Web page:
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Murral stark

damper question

Will the heat rise or drop with the damper fully open on the flue?
Eddie Z

You want the damper open on the flue when you're cooking. Closing the flue will restrict the air flow thru the cooking chamber.
jpittssr

Re: damper question

Murral stark wrote:
Will the heat rise or drop with the damper fully open on the flue?

Don't use the damper to control temp. Use ONLY the intake vents.
Using the damper will produce dark bitter smoke.
Wood River BBQ Team

Re: damper question

Murral stark wrote:
Will the heat rise or drop with the damper fully open on the flue?


Murral stark: I'm not sure what you're asking about. Anyway, the temperature will rise to a given point and then stabilize as long as you keep the vents and damper fully open (I've keep my damper fully open and have never touch it). As jpittssr points out, you adjust your temp using the intake vents.

Offsets  work by using DRAFT. Drafts pulls the heat/smoke from the firebox, along the bottom of the cooker and then to the chimney. Mess with the damper and you mess with draft flow of the heat/smoke. Close down the damper and you'll choke off the whole process.

I don't know if that's what your asking about but keep the damper fully open.
Ohiophil

My question is why is the damper on the flu ?
Wood River BBQ Team

Ohiophil wrote:
My question is why is the damper on the flu ?


Scientifically, I can't explain why a flu/damper/chimney works. I can say from experience, that fully or partially closing the Lang damper restricts the amount of air going into the fire box even if the intake dampers are fully open. The draft can't pull in enough oxygen and  the fire smolders.

As an aside, which has nothing to do your question,  the tall chimneys you see on some rigs serve a purpose -- the taller the chimney the more draft they produce.

To answer your question as it pertains to a cooking on a Lang -- a damper is not necessary because the Lang works best with it always fully open. When not cooking you could close it to prevent bugs and other thing from entering. I always leave mine fully open.
KevinWI

The more you use your lang, the more need you will see for the flue damper.
Most in the beginning leaving it wide open is preferrable....the more you use your lang, you will see the need.....especially with larger cooking chambers.

Partially closing the flue damper down can aid it a more even temperature throughout the cooking chamber. It can also aid in increased humidity.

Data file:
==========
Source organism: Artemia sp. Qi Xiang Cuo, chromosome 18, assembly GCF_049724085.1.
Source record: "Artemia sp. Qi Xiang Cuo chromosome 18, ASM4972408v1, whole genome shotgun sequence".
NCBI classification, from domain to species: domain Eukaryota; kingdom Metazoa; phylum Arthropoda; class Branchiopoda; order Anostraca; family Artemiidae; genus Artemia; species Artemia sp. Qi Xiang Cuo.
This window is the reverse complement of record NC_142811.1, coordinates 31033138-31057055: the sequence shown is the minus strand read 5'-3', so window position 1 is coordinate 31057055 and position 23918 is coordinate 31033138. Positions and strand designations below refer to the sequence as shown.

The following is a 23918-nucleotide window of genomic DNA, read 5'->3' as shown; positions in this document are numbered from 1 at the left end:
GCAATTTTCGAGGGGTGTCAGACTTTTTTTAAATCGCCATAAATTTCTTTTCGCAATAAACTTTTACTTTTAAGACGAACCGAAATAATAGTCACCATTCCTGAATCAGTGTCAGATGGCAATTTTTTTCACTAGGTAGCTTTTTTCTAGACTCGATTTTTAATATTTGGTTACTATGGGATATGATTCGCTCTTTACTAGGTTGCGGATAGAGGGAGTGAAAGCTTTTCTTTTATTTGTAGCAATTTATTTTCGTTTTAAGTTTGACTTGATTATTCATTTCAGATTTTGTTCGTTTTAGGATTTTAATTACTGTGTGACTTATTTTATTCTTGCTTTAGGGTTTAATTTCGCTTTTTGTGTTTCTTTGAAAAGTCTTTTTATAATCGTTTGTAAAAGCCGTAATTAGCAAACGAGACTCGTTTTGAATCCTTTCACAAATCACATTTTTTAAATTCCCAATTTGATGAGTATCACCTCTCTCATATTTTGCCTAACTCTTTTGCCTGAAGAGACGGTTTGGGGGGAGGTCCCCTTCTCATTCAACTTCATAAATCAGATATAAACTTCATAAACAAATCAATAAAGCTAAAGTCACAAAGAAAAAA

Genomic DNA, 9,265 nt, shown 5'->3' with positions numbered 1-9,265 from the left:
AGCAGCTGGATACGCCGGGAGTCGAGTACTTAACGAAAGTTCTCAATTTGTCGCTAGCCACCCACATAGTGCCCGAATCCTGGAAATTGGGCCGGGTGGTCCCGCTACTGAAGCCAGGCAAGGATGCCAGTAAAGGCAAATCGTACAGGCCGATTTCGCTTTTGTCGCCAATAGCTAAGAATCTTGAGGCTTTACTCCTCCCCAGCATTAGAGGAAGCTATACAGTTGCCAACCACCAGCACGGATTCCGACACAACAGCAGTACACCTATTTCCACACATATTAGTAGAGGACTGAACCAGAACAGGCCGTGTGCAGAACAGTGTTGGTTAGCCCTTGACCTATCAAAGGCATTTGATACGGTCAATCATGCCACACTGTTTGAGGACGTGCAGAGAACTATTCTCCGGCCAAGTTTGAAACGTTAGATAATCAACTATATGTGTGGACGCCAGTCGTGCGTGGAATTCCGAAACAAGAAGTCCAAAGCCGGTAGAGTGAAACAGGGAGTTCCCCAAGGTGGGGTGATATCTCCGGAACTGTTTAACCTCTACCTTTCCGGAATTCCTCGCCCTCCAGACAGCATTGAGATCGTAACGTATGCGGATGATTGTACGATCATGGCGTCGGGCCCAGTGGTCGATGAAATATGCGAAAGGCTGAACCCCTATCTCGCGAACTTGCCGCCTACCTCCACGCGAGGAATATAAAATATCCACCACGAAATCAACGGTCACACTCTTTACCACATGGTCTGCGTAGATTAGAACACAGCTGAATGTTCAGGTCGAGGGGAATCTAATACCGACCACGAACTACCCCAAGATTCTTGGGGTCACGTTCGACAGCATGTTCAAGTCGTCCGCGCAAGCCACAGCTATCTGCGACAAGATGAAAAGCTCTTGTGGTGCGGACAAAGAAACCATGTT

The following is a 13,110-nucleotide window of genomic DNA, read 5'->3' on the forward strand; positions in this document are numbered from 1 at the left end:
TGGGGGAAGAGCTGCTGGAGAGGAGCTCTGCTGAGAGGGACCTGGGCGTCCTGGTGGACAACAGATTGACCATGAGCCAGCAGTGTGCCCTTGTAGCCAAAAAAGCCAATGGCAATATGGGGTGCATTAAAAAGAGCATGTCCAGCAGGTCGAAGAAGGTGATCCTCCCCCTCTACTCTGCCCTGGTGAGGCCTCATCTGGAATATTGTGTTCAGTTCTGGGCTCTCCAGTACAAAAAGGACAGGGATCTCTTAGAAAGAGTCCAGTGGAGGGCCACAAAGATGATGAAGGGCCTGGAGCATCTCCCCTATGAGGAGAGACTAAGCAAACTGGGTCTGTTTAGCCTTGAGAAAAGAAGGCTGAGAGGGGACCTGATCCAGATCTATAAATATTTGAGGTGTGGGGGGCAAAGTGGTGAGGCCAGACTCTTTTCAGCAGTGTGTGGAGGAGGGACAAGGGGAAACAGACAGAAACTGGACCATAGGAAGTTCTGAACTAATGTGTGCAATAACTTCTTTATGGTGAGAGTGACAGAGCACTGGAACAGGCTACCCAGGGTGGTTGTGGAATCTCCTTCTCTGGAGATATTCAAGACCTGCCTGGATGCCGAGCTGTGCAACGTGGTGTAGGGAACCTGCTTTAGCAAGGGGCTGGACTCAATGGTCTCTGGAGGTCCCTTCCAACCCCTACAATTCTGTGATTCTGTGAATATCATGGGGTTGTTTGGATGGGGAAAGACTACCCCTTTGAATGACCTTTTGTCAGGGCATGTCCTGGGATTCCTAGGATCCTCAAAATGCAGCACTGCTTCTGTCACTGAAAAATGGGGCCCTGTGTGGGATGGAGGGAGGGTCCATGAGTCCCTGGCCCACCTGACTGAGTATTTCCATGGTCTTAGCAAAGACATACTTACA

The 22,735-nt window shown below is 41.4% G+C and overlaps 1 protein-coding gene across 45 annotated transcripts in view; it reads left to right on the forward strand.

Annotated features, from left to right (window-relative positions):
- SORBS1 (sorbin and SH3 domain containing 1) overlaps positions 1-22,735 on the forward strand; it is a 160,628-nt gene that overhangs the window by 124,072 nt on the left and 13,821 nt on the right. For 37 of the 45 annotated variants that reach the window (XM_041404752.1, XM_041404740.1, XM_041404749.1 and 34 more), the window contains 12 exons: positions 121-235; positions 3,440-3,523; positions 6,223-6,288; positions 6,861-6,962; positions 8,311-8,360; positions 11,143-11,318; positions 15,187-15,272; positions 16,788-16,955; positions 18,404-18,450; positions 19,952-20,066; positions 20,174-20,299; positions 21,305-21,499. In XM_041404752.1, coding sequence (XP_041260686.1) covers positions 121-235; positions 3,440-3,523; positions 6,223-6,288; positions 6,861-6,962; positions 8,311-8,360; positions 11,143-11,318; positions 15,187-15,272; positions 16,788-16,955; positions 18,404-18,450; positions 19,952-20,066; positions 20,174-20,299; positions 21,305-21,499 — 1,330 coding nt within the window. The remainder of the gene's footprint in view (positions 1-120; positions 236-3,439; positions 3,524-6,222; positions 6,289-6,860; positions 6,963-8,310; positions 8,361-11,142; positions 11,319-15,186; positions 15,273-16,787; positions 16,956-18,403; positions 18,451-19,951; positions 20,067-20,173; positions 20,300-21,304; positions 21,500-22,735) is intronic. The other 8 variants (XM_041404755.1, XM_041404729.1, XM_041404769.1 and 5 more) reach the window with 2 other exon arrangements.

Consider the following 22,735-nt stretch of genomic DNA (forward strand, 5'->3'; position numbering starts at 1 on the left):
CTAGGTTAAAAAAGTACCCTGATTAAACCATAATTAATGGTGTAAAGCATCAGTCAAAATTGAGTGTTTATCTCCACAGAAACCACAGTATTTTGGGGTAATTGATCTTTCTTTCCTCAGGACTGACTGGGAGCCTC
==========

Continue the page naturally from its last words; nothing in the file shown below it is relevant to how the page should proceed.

You can leave your firebox dampers open and control the temp with the flue damper.

When I was smoking salmon, I needed to keep the cooking chamber from getting too hot....needed 130° ....I did it thru the flue damper....I held it for 6 hours ... well, actually I was at 130°  for 2 hours, 150° for 2 and 165° for the final 2.



Most important is to keep that thin blue smoke flowing at all times.
Ohiophil

Good looking salmon Kevin, thanks for the reply, this lang 48 patio is new to me when it gets warm outside I'll be able to play around with the dampers
KevinWI

Warm??? pah! get that smoker going....I had mine up to 450° on Christmas day...it was 15° outside!

The only thing that stops me is if it gets below zero. The cooker can still cook,  but it's just that I choose not to be outside then.

Also can say this...on windy cold days that flue damper can help...I'm still trying to get the hang of it tho.
Wood River BBQ Team

The Lang smoker, like any smoker, is an easy machine to master - all it takes is 3 or 4 cooks and knowing how it works.

It has 2 fuels -wood/ charcoal and oxygen. You control the temperature by controlling one or the other or both. The  Lang intake dampers bring in oxygen. The Lang exhaust damper pulls in oxygen through the intake damper. The intake damper is the engine that drives the system. Close them and you'll stave the fire even if the exhaust damper is fully open. Partially close the exhaust damper and don't get your intake dampers set correctly and you'll cause the fire to go out. It's a delicate balance and unnecessary.

The exhaust damper has 2 functions. One is to allow gas/heat/smoke to escape and the other is to pull oxygen (draft) through the intake damper. By partially closing off the exhaust damper you're starting to smother the fire. It's like banking a fire in a fireplace. Playing with both the intake and exhaust dampers is like trying to control the speed of a car by using the gas pedal and brake at the same time.

The best advise given on most BBQ smoker sites is to keep the exhaust damper fully open and control your temperature with the intake dampers but, like everything in life, a pitmaster should experiment and do what works for them.
Ohiophil

This one works good in the winter 😀
KevinWI

well, that'll work...as long as you're grilling

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